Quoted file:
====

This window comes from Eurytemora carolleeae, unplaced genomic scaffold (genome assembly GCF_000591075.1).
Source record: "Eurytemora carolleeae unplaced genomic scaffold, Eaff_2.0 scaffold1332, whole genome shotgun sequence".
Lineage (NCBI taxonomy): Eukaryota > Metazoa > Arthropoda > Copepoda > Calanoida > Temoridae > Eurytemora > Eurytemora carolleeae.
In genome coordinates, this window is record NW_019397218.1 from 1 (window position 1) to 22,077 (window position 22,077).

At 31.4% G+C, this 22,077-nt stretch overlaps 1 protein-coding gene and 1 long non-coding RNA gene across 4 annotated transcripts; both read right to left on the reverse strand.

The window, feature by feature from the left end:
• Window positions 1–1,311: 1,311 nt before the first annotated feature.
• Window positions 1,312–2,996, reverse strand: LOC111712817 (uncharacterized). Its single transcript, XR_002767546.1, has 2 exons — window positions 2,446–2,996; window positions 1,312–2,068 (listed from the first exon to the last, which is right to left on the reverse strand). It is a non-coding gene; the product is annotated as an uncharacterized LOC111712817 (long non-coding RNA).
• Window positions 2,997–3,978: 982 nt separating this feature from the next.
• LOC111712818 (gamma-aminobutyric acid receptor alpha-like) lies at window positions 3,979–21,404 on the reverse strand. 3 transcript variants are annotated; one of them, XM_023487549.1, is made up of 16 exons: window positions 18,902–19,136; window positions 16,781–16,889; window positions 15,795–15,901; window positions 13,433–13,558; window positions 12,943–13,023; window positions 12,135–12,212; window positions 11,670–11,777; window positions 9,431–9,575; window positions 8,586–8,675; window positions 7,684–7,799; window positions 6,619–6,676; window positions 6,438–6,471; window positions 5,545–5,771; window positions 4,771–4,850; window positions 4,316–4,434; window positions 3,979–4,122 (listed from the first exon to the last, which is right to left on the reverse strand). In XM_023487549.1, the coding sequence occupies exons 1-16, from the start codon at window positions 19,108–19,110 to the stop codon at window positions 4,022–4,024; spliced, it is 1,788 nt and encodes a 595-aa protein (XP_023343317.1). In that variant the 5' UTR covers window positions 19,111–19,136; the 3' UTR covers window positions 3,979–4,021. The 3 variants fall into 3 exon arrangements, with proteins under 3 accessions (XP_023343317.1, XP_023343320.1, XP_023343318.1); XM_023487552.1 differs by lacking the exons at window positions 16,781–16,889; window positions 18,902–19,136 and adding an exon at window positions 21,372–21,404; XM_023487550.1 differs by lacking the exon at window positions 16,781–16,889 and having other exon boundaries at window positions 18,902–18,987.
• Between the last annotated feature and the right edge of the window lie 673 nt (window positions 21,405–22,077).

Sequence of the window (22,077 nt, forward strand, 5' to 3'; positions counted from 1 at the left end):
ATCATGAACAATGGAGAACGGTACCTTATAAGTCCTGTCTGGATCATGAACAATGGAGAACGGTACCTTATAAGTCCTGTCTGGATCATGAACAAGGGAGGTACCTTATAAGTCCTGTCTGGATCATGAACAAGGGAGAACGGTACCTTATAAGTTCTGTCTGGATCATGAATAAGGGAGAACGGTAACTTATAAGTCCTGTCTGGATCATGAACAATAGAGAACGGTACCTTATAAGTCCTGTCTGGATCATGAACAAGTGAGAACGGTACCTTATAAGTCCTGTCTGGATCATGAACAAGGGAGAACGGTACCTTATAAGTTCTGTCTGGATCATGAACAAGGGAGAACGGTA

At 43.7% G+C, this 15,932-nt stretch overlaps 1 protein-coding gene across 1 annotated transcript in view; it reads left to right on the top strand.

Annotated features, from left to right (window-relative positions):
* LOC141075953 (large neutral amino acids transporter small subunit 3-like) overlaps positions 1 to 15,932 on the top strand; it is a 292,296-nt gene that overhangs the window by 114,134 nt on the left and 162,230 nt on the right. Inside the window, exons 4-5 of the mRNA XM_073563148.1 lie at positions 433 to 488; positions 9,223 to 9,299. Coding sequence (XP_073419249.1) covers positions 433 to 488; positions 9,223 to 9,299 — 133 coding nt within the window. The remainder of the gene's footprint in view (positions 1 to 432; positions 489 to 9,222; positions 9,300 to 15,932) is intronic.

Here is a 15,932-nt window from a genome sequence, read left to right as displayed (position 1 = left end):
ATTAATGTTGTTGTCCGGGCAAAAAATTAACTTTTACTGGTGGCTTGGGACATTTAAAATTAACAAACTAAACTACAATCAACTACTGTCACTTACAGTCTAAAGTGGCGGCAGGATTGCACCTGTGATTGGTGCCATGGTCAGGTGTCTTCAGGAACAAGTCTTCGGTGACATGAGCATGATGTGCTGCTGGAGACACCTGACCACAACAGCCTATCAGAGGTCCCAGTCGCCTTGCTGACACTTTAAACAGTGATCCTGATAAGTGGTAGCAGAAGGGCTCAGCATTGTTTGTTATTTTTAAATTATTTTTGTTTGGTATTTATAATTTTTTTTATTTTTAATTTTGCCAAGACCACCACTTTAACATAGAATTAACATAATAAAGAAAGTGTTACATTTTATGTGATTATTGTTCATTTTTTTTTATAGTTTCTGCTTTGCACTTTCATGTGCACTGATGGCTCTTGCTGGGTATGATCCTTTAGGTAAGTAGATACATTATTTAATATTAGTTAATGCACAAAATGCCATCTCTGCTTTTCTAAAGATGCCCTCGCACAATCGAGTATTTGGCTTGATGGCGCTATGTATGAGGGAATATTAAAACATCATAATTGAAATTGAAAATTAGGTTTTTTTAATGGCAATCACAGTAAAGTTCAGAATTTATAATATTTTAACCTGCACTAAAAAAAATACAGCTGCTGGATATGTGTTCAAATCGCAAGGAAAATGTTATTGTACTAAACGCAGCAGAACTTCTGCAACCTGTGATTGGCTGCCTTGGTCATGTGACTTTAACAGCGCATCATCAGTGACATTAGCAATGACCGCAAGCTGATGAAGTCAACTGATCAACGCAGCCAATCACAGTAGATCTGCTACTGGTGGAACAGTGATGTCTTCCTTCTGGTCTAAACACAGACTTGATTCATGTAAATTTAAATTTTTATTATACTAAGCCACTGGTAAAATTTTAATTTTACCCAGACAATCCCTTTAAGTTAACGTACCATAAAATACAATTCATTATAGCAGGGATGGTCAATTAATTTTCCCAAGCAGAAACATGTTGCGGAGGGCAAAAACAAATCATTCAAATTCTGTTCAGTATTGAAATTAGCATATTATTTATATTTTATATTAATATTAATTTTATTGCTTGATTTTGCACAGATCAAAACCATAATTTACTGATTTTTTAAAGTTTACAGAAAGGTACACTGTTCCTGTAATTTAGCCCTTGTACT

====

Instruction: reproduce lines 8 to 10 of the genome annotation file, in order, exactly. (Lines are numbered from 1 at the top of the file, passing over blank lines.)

• Window positions 1,312–2,996, reverse strand: LOC111712817 (uncharacterized). Its single transcript, XR_002767546.1, has 2 exons — window positions 2,446–2,996; window positions 1,312–2,068 (listed from the first exon to the last, which is right to left on the reverse strand). It is a non-coding gene; the product is annotated as an uncharacterized LOC111712817 (long non-coding RNA).
• Window positions 2,997–3,978: 982 nt separating this feature from the next.
• LOC111712818 (gamma-aminobutyric acid receptor alpha-like) lies at window positions 3,979–21,404 on the reverse strand. 3 transcript variants are annotated; one of them, XM_023487549.1, is made up of 16 exons: window positions 18,902–19,136; window positions 16,781–16,889; window positions 15,795–15,901; window positions 13,433–13,558; window positions 12,943–13,023; window positions 12,135–12,212; window positions 11,670–11,777; window positions 9,431–9,575; window positions 8,586–8,675; window positions 7,684–7,799; window positions 6,619–6,676; window positions 6,438–6,471; window positions 5,545–5,771; window positions 4,771–4,850; window positions 4,316–4,434; window positions 3,979–4,122 (listed from the first exon to the last, which is right to left on the reverse strand). In XM_023487549.1, the coding sequence occupies exons 1-16, from the start codon at window positions 19,108–19,110 to the stop codon at window positions 4,022–4,024; spliced, it is 1,788 nt and encodes a 595-aa protein (XP_023343317.1). In that variant the 5' UTR covers window positions 19,111–19,136; the 3' UTR covers window positions 3,979–4,021. The 3 variants fall into 3 exon arrangements, with proteins under 3 accessions (XP_023343317.1, XP_023343320.1, XP_023343318.1); XM_023487552.1 differs by lacking the exons at window positions 16,781–16,889; window positions 18,902–19,136 and adding an exon at window positions 21,372–21,404; XM_023487550.1 differs by lacking the exon at window positions 16,781–16,889 and having other exon boundaries at window positions 18,902–18,987.